"A room without books is like a body without a soul." - Marcus Tullius Cicero

Wednesday, 1 August 2012

Piercing by Ryu Murakami

There are two famous ‘Murakami’ authors in Japan, but in the rest of the world Haruki is generally the better known with his works that are usually grounded in magical realism while Ryu writes pulp horror fiction, and is often known in the western world as the ‘other’ Murakami.

Piercing is a good example of gritty, gory, unsettling horror. The story opens with our protagonist - Kawashima Masayuki - standing over his baby daughter’s crib with an ice pick, barely able to suppress the desire to use it on her soft, smooth skin. His inner voices urge him to seek out someone to murder with the weapon, in order to overcome his unspeakable desire. He focuses his impulses on an unsuspecting prostitute - Chiaki - but as he begins to execute his meticulous plan, things begin to unravel as it turns out that Chiaki is about as sane as he is.

The novel is well written and disturbing, and being under 200 pages long it really packs a punch. However, the novel’s focus is on the exploration of the extreme consequences of child abuse, which can make for difficult reading. Some people consider Murakami’s work to be outdated - Piercing was originally published in Japan in 1994, so arguably his books are not as shocking when they finally get round to being translated into English - for Piercing, this was 2008. However I personally think that Murakami’s work is so extreme that I am always shocked; the violence and psychotic elements that are so vivid in his works are well executed and leave me feeling cold.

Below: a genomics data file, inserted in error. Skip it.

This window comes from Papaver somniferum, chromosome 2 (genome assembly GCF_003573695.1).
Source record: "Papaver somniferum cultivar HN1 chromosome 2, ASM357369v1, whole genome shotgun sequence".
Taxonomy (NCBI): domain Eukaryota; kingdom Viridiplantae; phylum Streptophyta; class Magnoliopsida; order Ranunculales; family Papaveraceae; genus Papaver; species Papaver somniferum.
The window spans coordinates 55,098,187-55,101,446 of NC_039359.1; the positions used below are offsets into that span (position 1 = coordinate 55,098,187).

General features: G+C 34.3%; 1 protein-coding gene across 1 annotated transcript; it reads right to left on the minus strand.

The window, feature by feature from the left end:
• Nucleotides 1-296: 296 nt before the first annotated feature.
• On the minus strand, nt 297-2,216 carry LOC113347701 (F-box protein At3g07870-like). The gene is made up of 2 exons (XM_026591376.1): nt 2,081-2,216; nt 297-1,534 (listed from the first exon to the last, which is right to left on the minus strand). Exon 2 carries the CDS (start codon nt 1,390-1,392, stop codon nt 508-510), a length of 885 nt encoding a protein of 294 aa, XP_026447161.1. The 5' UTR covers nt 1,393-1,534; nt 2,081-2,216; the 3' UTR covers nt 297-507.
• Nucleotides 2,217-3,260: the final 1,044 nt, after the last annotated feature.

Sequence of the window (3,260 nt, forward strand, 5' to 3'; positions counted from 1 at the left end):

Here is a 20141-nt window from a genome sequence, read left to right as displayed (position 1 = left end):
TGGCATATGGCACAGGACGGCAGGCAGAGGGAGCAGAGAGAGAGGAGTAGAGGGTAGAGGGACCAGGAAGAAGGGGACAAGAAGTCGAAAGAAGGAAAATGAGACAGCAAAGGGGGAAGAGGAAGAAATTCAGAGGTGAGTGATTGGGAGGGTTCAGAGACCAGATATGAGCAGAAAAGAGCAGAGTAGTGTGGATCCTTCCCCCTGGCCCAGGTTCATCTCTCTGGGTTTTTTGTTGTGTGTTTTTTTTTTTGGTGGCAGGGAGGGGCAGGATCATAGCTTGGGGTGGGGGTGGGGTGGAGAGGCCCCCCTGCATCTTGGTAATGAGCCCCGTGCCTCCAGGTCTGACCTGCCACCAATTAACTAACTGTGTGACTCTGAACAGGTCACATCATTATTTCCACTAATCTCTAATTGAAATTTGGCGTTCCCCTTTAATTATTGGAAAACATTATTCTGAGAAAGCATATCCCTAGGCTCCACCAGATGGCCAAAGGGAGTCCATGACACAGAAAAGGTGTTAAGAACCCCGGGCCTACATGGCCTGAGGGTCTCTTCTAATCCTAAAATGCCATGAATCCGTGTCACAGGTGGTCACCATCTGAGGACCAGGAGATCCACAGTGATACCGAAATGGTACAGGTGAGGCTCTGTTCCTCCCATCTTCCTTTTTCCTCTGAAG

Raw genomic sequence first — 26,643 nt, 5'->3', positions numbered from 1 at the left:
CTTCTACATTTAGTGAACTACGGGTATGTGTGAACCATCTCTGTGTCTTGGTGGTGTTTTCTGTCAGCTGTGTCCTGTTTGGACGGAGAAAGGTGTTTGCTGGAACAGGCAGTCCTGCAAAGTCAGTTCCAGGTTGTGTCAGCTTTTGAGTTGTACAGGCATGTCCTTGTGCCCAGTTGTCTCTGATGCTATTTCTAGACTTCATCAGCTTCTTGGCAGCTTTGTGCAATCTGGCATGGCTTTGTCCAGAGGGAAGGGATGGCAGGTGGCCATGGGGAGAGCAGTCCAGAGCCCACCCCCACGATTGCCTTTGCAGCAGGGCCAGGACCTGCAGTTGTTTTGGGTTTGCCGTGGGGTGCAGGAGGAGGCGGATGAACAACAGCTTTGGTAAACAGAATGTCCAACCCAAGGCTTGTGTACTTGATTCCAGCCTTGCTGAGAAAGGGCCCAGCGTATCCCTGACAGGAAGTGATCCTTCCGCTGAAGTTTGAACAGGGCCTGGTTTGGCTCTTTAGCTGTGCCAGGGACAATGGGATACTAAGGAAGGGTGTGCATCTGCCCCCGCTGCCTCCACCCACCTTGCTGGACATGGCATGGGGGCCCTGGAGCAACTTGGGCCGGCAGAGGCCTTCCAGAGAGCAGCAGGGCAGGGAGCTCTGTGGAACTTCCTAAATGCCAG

Although the novel begins with Kawashima, once he meets Chiaki the narrative switches between the two of them, giving the reader unique insight into each protagonists’ thoughts and character. From this the reader can see that each character is heavily misinterpreting the situation and what the other is thinking and doing which not only creates dramatic irony but also transforms the novel into something of a dark comedy.

If I have a significant gripe about Piercing it’s the ending, which was abrupt and disappointing in comparison to the fast paced and exciting tone of the rest of the novel, and it almost felt as though the book hadn’t been finished.

Murakami tends to enjoy highlighting Tokyo’s dark underbelly in his novels - often exploring the red light district Kabukicho and painting a grisly picture of Japan which is likely to deter some travellers from visiting. Piercing is no exception to this rule, and is not advisable for those with weak stomachs, or who are about to embark on a trip to Tokyo! All in all though, Piercing is a good little horror story, but its frank and distressing subject matter combined with the high gore-factor make it a tough read. It is inferior to the two other novels by Murakami that I have read - In the Miso Soup and Coin Locker Babies - so I would suggest giving one of those a read first, as they are more reflective of Murakami’s talent than Piercing.  

Rating: 7/10

My other Ryu Murakami reviews:
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